Thus, Guerilla Dance was born, a slickly-packaged and highly-produced dance record complete with lyrics and publicity shots. It wasn’t a cheap birth, though. The FARC reportedly spent $150,000 U.S. on production as well as importing professional musicians from the Dominican Republic.  The finished product was posted on YouTube. The lyrics mix pure revolutionary rhetoric with beats to make you bump and grind. “Taca taca taca, the government will fall,” “carry the grenades and the rifles,” “enemy to the left, enemy to the right,” similar to the traditional merengue instructions to always “move those hips!” Sadly for Marulanda, not only did he die before seeing his dancefloor dreams become a reality, the song did not smash the charts, and only attracted attention as a strange changeup from the FARC’s usual maudlin ballads with little production value.

This odd tale of a Marxist/Merengue mashup reinforces how clearly new media and Pop Culture are wedded to things once considered to be only political. Revolutionaries and insurgents alike are keenly aware of the political and military uses of music, film, video, dance, and gaming.  Many terrorist organizations have theme songs to rally their adherents, but it will be interesting to see whether Hizbullah, given Beirut’s vibrant club scene, will pick up the gauntlet thrown down by the FARC and come out with a song as catchy and well produced.

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Kitsch Meets National Security

Different age groups adapt to and use new technology in different ways. While the study of age-based demographics for new media is far from revolutionary, there are some interesting considerations for how decision makers in the federal government choose to implement new technology.  We will use language acquisition as a metaphor for technology adaptation to understand the limitations and tendencies for each generation.

The Youth are Getting Restless

The idea of the restless youth usurping the status quo is hardly new.  For thousands of years, a younger generation waited for a chance to prove its worth while the older generation implemented ideas and made decisions.  This is not necessarily the case with new media. Older decision makers often believe themselves to be, and sometimes are, unable to fully grasp and understand how to use emerging communication technologies such as Twitter, Facebook, etc.  As a result, Subject Matter Experts in these fields are far younger than their peers advising on other issues.  Imagine President Kennedy calling in a 27-year-old Harvard PhD student to advise during the Cuban missile crisis. It would be virtually impossible for a neophyte to have an understanding of Cuba, the Soviet Union, and the political machinations behind how the U.S. government makes decisions.  But new media often works differently.  Substitute Cuba with New Media – that 27-year-old advisor IS the “Cuba” expert, because “Cuba” (New Media in this case) came into being in 2002, while the decision makers only knew it existed 2 years ago. The number of younger Subject Matter Experts overseeing various new media activities throughout the U.S. Government illustrates this point.  This phenomenon forces a heretofore unknown cooperation between organizational superior and subordinate “flattening” elements of even the most hierarchical organizations.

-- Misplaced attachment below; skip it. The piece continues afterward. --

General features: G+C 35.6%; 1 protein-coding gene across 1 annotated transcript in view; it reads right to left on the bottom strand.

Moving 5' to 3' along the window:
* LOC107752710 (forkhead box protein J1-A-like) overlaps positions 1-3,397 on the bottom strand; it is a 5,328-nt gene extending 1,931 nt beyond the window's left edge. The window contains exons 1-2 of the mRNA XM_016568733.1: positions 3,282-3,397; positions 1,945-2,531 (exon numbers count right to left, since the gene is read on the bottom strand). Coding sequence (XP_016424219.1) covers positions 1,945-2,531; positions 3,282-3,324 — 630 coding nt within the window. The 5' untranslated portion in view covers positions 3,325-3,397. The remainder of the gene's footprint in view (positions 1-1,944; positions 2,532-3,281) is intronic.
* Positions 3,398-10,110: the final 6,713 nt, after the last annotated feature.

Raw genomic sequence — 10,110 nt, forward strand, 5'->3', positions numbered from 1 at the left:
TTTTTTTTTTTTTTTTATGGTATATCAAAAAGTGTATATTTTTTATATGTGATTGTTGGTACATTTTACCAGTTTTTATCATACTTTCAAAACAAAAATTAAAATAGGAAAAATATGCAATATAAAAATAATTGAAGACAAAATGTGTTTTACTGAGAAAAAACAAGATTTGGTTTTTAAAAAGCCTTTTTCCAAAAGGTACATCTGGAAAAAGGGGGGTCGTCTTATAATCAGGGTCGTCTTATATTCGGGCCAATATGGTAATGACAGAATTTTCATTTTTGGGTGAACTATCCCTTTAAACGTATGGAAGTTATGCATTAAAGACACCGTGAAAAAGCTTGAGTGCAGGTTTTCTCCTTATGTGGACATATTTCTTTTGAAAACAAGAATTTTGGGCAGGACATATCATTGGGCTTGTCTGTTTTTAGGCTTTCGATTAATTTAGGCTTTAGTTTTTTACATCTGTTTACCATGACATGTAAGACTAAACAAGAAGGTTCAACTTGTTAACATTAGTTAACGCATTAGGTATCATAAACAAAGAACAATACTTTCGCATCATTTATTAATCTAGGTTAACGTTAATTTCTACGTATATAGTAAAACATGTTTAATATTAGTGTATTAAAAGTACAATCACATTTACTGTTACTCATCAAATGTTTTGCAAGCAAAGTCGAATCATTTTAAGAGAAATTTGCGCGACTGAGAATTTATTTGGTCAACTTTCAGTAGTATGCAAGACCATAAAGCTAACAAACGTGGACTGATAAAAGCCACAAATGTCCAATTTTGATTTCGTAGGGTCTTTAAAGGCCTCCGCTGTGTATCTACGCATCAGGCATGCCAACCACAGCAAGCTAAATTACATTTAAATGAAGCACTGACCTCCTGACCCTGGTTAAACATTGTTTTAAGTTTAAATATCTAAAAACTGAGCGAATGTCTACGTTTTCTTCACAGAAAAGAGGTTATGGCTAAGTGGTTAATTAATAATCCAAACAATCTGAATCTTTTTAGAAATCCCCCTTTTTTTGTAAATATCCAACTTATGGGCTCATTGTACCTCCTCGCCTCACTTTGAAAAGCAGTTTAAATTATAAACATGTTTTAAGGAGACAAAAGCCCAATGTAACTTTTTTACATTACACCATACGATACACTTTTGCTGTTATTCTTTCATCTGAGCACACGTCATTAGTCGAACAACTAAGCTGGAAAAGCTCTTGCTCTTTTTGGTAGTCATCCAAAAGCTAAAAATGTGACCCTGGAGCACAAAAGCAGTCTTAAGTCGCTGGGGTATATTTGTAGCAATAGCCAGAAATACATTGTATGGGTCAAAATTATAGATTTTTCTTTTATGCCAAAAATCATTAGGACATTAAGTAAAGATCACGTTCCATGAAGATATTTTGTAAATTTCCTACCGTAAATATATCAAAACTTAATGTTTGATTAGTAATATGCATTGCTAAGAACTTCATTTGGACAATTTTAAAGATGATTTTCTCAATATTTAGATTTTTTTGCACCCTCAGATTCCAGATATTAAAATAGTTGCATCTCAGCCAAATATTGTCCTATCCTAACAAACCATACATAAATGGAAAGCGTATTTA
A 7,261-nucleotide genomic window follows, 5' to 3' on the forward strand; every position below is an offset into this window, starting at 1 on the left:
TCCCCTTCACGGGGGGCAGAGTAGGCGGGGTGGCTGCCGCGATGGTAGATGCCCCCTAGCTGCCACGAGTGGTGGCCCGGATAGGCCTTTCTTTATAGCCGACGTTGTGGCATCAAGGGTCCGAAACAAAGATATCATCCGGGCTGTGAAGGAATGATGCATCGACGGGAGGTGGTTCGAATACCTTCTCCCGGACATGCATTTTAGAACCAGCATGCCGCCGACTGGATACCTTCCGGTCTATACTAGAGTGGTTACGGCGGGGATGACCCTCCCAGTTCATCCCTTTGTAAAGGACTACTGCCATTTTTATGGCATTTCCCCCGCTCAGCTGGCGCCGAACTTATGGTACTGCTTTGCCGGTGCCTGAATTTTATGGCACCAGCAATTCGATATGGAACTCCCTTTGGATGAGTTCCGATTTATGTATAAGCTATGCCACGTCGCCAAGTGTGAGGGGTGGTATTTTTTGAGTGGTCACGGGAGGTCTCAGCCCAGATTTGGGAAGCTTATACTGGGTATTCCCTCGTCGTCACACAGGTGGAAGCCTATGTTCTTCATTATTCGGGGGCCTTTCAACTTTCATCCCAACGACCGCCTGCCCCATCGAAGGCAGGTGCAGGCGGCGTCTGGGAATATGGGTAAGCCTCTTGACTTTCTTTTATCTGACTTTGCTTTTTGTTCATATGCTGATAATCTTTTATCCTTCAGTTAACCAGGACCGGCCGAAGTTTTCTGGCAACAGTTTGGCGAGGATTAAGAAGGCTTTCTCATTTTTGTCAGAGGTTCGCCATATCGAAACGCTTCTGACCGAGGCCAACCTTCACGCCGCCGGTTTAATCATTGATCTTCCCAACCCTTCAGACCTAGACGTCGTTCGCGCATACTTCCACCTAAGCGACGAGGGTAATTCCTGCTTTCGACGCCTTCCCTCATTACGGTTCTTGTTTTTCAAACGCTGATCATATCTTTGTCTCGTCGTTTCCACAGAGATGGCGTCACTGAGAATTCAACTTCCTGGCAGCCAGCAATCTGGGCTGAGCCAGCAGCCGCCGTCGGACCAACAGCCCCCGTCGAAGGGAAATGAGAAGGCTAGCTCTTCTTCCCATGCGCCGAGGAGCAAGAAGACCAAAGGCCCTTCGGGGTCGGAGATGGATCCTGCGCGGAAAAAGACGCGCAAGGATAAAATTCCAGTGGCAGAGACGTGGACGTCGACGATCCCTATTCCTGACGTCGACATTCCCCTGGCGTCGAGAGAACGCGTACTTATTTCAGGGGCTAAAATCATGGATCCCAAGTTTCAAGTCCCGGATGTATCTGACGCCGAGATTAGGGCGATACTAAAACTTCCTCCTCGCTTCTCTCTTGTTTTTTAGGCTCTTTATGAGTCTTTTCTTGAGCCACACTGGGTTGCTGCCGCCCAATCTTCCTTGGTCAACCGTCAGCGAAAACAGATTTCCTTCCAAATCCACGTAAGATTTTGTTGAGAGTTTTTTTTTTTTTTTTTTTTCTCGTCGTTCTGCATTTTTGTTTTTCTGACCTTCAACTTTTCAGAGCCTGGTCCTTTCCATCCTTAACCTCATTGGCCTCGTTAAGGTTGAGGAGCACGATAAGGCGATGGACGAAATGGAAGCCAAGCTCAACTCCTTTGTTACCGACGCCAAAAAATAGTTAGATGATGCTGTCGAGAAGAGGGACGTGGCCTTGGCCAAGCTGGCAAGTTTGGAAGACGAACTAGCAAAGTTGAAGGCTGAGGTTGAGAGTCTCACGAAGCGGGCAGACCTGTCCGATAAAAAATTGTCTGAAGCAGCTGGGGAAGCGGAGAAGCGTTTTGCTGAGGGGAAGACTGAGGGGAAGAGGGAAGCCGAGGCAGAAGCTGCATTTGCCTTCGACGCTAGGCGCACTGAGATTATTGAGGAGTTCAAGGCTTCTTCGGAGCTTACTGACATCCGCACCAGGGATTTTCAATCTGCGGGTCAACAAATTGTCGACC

The Graying of the Luddites

For each “kid” who has implemented a communication platform using Facebook, Twitter or Second Life, there is still a decision maker who authorized the effort. It is useful to consider who these decision makers are and how their early life experiences with technology alters their perceptions and ability to adapt to technology. The graphic below illustrates how these technology users are different based on similar life experiences.  For simplicity’s sake we will consider 3 groups:  Generation Jones (the Post Baby Boomers like President Barrack Obama), Generation X, and the Millennium children. Keep in mind that no group is monolithic, and that early adopters and innovators abound in each. However, the behavior of the whole demographic is consistent enough to allow for some generalizations.

First, consider the Generation Jonesers, who are currently the senior decision makers in the Federal Government.  These decision makers once looked at this image on a screen with awe and wonder:

pong

The “Joneses” had televisions with 4 channels: ABC, NBC, CBS, and PBS.  They turned the “knob” on the television to change channels, before being  exposed to the idea of paying money for additional television channels, an idea many people said was doomed to fail when HBO first debuted in the 1970s.